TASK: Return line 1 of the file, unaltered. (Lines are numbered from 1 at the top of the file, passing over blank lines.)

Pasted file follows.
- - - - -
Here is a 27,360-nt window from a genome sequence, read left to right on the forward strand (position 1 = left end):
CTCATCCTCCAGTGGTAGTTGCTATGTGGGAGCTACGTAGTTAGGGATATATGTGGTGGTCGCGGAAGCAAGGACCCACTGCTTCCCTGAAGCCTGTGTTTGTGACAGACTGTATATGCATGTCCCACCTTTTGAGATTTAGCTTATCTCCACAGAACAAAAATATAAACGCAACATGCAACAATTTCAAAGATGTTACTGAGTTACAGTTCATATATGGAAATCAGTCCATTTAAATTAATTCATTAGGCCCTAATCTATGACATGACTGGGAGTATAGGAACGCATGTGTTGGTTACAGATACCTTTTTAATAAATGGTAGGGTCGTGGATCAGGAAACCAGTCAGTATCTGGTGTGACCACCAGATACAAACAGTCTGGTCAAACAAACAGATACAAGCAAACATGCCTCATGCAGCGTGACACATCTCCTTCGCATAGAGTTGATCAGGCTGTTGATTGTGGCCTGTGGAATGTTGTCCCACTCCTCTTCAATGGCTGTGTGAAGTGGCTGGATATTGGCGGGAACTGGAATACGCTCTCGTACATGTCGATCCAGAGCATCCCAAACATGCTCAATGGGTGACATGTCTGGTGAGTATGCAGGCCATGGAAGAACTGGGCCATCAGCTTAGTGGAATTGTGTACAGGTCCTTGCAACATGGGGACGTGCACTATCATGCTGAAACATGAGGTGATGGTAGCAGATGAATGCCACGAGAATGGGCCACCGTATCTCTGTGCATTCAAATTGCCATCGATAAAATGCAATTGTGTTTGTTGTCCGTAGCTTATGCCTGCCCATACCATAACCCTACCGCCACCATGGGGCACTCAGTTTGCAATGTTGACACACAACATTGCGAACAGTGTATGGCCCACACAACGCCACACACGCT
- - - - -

Here is a 27,360-nt window from a genome sequence, read left to right on the forward strand (position 1 = left end):